Good luck!

Share this post


Link to post
Share on other sites

Create an account or sign in to comment

You need to be a member in order to leave a comment

Create an account

Sign up for a new account in our community. It's easy!

Register a new account

Sign in

Already have an account? Sign in here.

Sign In Now

  • Recently Browsing   0 members

    No registered users viewing this page.


  • Recent Posts

    • i really think it depends on the person- using 7sage alone did not give me that 'aha' moment that broke me into the 160s, while powerscore was able to. i agree that the naming culture is unnecessary for learners like us- its to powerscores benefit so they can trademark it and claim it as their own. regardless, the concepts explained in the weird names did me well. something i didnt like from bible was the double not arrow with the slash across the middle. other than that i think the logic content waspretty similar in both 7sage and powerscore? i liked how powerscore didn't put too much emphasis on logic.   jy's explanations are great and im not disagreeing on that. i met him in a real life course and was impressed by his intelligence. however i derived more point gains from LR bible because it aligned with myself well. like i mentioned above i was less engaged with 7sage. it's a personal preference and it really depends on the student. you're right, 7sage's most value comes from the video explanations and i definitely received a lot of benefits from it. their review methods are not exclusive to them but the BR method? fantastic. foolproofing? awesome. i havent tried lsathacks but they seem pretty well attested to as well.    i'm on pt78, planning on finishing the rest by the march exam date. i started from pt 60. after the bible brought me my first 160, i reviewed my wrong answers by myself and supplemented 7sage's LR explanation videos for all the questions and now i score consistently in the mid-high160s with a few 170s. i think i can break 170 consistently but its not a score i need. again i think the best combination of lsat material is powerscore + 7sage, with equal credits to both!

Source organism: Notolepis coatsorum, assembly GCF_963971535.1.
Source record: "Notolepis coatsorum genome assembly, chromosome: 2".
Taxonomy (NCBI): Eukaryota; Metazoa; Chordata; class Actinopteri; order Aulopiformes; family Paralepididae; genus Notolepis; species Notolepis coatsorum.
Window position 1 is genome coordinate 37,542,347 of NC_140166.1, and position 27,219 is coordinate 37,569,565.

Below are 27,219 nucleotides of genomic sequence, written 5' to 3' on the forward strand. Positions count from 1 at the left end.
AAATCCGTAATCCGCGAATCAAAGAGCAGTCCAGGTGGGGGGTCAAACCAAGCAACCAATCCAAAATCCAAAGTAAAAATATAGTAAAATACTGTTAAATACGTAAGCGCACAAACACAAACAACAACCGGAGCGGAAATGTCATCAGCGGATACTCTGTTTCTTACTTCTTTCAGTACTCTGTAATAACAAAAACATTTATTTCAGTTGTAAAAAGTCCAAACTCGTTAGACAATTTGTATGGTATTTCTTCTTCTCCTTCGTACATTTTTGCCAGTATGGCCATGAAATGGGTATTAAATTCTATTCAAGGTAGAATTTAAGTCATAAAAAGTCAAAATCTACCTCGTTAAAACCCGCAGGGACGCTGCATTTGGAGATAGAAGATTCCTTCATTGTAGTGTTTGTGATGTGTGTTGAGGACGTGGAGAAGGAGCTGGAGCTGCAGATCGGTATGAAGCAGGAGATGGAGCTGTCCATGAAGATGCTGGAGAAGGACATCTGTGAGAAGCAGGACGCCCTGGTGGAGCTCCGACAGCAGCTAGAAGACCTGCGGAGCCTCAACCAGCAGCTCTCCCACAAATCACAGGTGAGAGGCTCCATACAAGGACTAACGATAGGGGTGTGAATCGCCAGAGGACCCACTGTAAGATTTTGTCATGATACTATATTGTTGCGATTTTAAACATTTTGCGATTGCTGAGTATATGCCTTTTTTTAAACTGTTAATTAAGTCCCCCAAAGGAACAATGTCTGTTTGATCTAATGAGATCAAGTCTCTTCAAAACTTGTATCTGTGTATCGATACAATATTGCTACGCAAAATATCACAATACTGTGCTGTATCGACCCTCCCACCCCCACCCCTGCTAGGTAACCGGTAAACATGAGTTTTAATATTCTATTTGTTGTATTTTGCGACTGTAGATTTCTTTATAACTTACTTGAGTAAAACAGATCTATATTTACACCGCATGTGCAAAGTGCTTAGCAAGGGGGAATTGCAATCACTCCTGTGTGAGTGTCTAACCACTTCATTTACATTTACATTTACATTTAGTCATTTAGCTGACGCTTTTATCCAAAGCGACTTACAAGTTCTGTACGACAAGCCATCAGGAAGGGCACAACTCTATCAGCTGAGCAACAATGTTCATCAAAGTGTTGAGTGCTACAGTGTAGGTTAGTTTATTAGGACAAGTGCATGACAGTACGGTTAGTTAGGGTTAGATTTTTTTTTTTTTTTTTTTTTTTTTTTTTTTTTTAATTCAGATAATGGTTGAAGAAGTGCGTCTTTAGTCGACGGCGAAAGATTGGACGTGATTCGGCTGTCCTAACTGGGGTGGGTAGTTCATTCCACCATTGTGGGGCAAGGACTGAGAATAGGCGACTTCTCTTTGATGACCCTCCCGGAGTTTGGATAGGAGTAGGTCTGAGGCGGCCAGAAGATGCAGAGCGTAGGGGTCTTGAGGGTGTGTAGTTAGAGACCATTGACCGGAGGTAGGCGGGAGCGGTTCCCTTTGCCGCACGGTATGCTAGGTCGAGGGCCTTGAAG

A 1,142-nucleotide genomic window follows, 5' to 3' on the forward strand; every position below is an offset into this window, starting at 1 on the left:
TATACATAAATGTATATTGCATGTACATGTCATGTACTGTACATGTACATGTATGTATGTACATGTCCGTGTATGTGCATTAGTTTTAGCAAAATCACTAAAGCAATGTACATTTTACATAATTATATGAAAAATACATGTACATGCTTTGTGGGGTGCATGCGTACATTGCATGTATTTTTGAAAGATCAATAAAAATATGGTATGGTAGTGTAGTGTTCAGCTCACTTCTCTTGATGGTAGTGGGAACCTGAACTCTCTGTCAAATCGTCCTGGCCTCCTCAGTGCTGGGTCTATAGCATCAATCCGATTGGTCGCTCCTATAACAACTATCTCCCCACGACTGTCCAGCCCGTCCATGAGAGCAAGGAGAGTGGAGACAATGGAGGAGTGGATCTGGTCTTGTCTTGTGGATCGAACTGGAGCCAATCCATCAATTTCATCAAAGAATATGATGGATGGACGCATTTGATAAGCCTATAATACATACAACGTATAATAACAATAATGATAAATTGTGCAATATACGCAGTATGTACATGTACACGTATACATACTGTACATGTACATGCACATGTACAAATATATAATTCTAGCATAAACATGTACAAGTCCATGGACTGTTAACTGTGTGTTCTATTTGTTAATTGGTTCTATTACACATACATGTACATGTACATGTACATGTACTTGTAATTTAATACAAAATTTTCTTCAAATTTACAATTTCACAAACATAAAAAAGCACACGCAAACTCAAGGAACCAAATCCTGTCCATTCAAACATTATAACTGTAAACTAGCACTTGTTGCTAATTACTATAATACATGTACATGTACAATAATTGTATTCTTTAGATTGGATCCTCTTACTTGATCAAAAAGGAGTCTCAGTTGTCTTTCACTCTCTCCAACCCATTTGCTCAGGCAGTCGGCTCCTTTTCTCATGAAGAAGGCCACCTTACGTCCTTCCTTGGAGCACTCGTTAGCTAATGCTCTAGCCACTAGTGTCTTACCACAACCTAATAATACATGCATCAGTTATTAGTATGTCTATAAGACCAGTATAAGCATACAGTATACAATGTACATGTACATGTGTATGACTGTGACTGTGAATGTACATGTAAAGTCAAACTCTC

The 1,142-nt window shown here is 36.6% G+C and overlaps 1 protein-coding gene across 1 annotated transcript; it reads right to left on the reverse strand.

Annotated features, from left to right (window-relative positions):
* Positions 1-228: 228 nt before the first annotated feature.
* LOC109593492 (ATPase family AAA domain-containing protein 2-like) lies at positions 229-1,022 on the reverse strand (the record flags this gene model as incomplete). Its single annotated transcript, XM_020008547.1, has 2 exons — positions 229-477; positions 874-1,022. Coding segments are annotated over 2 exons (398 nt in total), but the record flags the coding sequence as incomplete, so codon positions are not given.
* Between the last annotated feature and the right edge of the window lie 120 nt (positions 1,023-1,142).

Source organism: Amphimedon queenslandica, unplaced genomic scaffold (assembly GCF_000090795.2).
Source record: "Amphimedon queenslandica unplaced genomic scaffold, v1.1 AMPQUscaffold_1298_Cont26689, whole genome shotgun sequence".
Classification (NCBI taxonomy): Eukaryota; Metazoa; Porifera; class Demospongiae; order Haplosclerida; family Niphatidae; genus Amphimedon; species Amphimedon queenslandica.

• Just for further clarification, session in this case means 'semester', right?
    • That's a pretty good sign to go with your gut. Trust me, no one will look down on you for choosing McGill over UofT. 
    • If accepted it will be off of the waitlist 
    • The most value from 7sage is in the video explanations of the questions themselves. 7sages whole philosophy is on the backend review of each section you do. JY's explanations are fantastic and it's from those that you really start getting the benefit from 7sage. I find JY's and lsathacks have the best explanations for LR questions in the business.   I found both 7sage and powerscore to be logic heavy but the way 7sage treats it is more applicable to the test material. Powerscore requires you to learn a different set of namenculture and symbols for intersectionality in LR, conditionality in LR and yet another set for logic games. 7sage keeps it the same across all three and the grouping of logical indicators lends to faster times imo.    How far along are you in your prep? Did you hit the 80's in the pt's yet?

×
×
  • Create New...